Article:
Depression is the most common mental illness. Over 300 million people worldwide and over 6% of the adult population in the US, have suffered from depression over the past year. Treatment rates of this mental health problem have gone up but, nonetheless, there is no one universal treatment. Different treatments work for different patients while a small minority of patients don’t seem to respond to treatment at all. That is why people are searching for alternative treatments like ketamine therapy.
For decades, antidepressants have been used to treat the chemical aspect of depression. Even though great strides have been made in the development of antidepressant medications, it is still somewhat “hit-and-miss.” Psychiatrists cannot be certain which antidepressants, if any, each individual will respond to. What makes this even more difficult is that it takes two to four weeks before the effects of an antidepressant can be assessed.
It is in this context that ketamine therapy has been trialed. Ketamine therapy is one of the most promising developments in chemical depression treatment in decades, especially for patients for whom no other treatment has worked.
This is everything you need to know about ketamine therapy.
Table of Contents
Ketamine Therapy: What Is It?
Ketamine therapy is a treatment that uses the substance ketamine to eliminate depressive thoughts. While ketamine has traditionally been used as an anesthetic and to treat chronic pain, recent research has earmarked it as a remarkably effective and fast-acting treatment for major depression and suicidal ideation.
Ketamine is administered via IV drips in doses that are much smaller than those used for anesthesia and it only stays in the body for a limited period of time.
Some may recognize ketamine as a party drug, known by some as “Special K”, which is used to simulate an out-of-body experience. Some have even used it to commit “date-rape.” Nonetheless, it was used in a medical context long before it became popular in illegal settings.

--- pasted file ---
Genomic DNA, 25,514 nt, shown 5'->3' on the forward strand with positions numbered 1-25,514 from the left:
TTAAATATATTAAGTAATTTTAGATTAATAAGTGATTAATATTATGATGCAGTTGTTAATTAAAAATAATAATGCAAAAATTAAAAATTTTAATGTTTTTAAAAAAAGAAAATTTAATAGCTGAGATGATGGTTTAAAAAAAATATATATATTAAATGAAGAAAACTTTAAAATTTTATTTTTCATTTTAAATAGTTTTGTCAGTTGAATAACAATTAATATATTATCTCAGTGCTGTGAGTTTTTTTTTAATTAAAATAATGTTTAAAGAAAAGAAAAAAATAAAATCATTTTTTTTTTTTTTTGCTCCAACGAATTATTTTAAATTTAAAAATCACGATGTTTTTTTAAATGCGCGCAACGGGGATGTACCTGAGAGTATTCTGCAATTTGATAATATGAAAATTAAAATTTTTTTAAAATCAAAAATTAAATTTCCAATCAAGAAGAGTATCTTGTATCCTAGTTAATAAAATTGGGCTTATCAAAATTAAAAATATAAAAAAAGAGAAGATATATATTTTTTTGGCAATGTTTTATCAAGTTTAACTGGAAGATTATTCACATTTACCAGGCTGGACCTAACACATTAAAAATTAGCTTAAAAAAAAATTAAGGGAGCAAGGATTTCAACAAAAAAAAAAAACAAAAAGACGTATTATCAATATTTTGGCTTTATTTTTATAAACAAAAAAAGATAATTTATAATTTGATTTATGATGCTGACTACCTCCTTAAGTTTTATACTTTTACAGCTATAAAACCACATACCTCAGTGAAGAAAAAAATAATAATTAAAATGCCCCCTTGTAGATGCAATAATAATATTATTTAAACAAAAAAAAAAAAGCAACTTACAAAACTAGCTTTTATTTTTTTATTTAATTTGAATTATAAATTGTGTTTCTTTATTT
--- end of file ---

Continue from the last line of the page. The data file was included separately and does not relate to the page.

Clinical Depression Explained
Clinical depression refers to a mental illness in which patients feel persistent sadness and numbness. They may also have difficulty feeling pleasure. These feelings are accompanied by thoughts about death and suicide as well as meaninglessness and isolation. It is a state of mind and not just an emotion or even a severe form of sadness.
Symptoms of Severe Depression
Symptoms of severe depression include:
- Low affect
- Insomnia or excessive sleeping
- Suicidal thoughts
- Being unable to feel pleasure
- Absence of motivation
- Hopelessness and despair
- Extreme emotional pain
While individuals suffering from mild or moderate depression may, nonetheless, continue to function normally; patients with severe depression are generally unable to continue taking care of themselves. The intensity of the emotional pain along with the sense of hopelessness and absence of motivation, preclude the potential to carry on as normal.
Traditional Treatments For Depression
Traditionally, depression has been treated in a number of ways. Talk therapy has been the most popular starting point for patients suffering from depression. This involves discussing your feelings and thoughts with a therapist. In an effort to come to a deeper understanding of the underlying cause of the depression as well as finding a way to move forward.
Cognitive-behavioral therapy (CBT) is an increasingly common form of therapy that focuses on challenging distorted thinking. By rationally analyzing disturbing thoughts, individuals can become better equipped to manage their emotions without getting caught up in them.
Antidepressants are prescribed by a psychiatrist for those who may be suffering from a chemical imbalance. These medications are generally used in conjunction with other forms of therapy although they can have a major impact when taken in isolation.